Jesus often gets in fights with religious authorities—the scribes, the leaders of the Synagogue, the Pharisees and the Sadducees.
In fact, if you’re a religious leader you can almost be guaranteed to get in a fight with Jesus.
Think of that for a second—God shows up in human form and the people who pick a fight with God are the religious ones.
That’s because Jesus reveals bad religion.
And it’s worth remembering that.
It’s worth remembering that, because we too are religious people.
One of the dangers of reading about the conflicts Jesus had in his time, is we keep them there.
We spend needless time railing against those religious hypocrites without checking ourselves.
The danger is, it becomes a religious leader of a church—the pastor—and the religious people of the church—the assembly—reading about the religious leaders and religious people of Jesus times, without reflecting on our own sin.
For that reason, this week and next week, as we read about two particular conflicts Jesus gets into with particular religious people—I want us to reflect explicitly on what these conflicts might say about our own misuse of the faith.
I want us to reflect upon “Our Bad Religion.”
Yes, Jesus reveals bad religion, and it would be foolishness on our part if we didn’t include our own simultaneously saintly and sinful faith in this revelation.
Our Bad Religion.
Jesus is teaching in the Synagogue on Saturday, as a good Jewish religious figure is want to do.
And there is this woman, who for 18 years was crippled,
was curved in upon herself… her body was so fully twisted that in the Greek the description of her infirmity itself is twisted and convoluted—a pretzel of grammar—warped words.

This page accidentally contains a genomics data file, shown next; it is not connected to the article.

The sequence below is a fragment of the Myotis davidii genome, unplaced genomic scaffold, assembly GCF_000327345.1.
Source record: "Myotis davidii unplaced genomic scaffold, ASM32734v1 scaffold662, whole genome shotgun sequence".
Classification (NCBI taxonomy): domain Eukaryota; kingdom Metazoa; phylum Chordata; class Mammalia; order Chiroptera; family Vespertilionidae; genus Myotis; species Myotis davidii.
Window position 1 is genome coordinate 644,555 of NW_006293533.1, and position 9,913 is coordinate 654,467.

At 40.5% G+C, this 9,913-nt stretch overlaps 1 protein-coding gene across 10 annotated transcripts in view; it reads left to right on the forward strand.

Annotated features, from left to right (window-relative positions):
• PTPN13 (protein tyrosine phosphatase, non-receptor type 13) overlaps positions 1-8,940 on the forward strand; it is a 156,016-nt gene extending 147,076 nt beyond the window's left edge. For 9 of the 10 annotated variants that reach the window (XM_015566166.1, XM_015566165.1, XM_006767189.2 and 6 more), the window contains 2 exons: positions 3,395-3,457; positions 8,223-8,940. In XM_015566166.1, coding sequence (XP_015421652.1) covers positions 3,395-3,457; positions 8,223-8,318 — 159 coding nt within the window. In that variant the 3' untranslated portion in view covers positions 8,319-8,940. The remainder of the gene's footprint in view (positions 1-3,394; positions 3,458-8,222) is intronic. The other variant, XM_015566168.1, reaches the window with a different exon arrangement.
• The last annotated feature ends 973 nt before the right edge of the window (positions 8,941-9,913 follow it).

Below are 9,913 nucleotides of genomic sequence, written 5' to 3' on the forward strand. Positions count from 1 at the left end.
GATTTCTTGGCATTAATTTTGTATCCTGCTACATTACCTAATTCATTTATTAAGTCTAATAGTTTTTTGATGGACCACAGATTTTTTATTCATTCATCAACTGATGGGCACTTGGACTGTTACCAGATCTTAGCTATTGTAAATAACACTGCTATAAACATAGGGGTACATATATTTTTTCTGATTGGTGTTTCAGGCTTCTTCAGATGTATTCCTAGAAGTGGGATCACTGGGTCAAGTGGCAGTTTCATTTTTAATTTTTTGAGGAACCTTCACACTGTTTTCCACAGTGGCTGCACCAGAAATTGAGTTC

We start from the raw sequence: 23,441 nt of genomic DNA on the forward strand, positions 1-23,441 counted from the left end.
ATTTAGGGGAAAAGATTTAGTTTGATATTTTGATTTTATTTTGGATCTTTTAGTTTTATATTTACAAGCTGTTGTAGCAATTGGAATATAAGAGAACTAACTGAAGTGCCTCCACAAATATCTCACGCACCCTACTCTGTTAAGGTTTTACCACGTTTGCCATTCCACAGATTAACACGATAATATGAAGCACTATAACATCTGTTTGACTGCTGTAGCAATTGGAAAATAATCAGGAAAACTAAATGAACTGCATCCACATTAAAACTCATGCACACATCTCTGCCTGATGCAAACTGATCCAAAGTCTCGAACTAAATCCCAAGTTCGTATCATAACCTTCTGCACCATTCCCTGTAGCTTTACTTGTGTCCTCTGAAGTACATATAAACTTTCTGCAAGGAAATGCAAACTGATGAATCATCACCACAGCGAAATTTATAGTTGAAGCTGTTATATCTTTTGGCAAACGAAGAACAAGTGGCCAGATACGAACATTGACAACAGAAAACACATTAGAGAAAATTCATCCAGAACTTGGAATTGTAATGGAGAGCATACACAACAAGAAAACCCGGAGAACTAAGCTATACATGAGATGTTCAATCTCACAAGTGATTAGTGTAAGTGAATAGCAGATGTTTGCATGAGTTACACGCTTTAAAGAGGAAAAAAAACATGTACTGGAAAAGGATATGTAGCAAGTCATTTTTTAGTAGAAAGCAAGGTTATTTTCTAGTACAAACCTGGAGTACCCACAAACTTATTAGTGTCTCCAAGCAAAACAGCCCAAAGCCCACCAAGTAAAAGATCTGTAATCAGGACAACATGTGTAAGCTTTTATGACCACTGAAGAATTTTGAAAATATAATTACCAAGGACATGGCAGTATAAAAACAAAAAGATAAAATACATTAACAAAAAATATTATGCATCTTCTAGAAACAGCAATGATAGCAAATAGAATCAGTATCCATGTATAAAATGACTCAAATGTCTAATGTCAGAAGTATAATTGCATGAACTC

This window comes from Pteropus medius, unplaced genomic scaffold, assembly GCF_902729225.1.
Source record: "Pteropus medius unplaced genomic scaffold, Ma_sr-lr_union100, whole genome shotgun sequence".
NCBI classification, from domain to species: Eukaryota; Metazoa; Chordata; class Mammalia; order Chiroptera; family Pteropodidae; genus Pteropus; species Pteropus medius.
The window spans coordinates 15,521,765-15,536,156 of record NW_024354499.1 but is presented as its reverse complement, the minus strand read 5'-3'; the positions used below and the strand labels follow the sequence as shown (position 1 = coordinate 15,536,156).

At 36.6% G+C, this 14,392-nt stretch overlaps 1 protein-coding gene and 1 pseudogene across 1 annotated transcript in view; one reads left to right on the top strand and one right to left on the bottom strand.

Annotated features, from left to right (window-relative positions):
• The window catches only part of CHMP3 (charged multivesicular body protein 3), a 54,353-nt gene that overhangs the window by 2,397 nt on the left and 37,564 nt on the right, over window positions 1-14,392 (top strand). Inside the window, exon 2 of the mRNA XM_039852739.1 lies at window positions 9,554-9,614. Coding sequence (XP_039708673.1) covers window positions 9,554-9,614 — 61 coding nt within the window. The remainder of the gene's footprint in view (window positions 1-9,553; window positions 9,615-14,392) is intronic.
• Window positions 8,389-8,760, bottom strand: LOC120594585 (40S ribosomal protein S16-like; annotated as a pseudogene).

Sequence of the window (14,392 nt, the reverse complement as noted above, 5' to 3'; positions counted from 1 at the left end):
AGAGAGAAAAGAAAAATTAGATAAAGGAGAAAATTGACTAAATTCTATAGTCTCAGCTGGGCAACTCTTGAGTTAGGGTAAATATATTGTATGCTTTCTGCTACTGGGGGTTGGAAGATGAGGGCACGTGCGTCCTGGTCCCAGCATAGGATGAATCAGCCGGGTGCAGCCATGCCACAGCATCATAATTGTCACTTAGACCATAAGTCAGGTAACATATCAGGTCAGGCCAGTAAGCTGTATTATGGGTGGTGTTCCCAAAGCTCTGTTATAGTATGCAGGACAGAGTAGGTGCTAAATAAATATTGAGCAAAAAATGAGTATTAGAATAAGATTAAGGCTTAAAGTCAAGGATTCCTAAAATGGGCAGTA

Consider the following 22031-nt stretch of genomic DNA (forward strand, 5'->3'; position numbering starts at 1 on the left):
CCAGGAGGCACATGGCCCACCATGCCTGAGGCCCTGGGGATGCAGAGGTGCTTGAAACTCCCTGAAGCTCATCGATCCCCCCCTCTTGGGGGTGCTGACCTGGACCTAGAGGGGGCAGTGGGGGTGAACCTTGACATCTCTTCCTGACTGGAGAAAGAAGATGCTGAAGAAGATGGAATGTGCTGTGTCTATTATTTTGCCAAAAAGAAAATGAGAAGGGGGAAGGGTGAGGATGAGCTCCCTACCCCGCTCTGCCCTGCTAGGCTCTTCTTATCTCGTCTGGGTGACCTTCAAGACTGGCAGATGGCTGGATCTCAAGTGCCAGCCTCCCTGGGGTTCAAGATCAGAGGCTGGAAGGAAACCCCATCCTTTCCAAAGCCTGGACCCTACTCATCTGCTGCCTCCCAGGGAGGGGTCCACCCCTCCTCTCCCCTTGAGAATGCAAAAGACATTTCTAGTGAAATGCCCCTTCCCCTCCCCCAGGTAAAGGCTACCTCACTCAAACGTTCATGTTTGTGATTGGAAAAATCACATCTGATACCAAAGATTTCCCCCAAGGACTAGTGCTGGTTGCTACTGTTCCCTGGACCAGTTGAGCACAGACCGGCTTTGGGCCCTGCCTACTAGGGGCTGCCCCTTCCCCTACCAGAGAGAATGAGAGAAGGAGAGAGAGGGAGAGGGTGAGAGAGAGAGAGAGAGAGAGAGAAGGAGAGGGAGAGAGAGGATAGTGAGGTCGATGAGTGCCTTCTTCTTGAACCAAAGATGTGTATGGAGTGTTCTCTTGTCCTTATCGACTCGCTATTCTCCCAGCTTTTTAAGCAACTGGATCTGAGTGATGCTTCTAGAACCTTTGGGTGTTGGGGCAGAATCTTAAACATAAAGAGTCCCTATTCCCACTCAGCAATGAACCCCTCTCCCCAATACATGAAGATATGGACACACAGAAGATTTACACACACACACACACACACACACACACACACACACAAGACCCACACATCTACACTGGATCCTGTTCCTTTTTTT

And Jesus takes that pretzel, and changes it into praise.
A hunched over question mark, and makes it an exclamation point.
She praises God for her healing—for 18 years of slavery becoming liberation.
And an argument erupts!
The religious folk, want to fight about Sabbath rules, about Blue Laws, about what you can and can’t do on the Sabbath!
And the argument that follows is actually quite interesting, something religious folk of the time debated.
In fact, it’s an argument we find right in the Old Testament, when it tells of the 10 Commandments.
In the book of Exodus the 3rd commandment—keep the Sabbath Holy—is justified by a description of God creating the world in 6 days and rested on the 7th. That’s the starting point for the leader of the synagogue’s argument.
God worked for 6 days, and rested for one. If that’s good enough for God it’s good enough for us!
In the book of Deuteronomy, however, the 3rd commandment is justified differently. It is justified in this way
—you were slaves in Egypt, and didn’t get to rest then—you know what it’s like to be worked to death and you’ve been liberated from that bondage to slavery in Egypt. Act like it.
This is Jesus’ response to the religious folk’s attack—there is no better day to release this woman from her bondage of 18 years than the day in which we rest from the bondage of slavery in Egypt.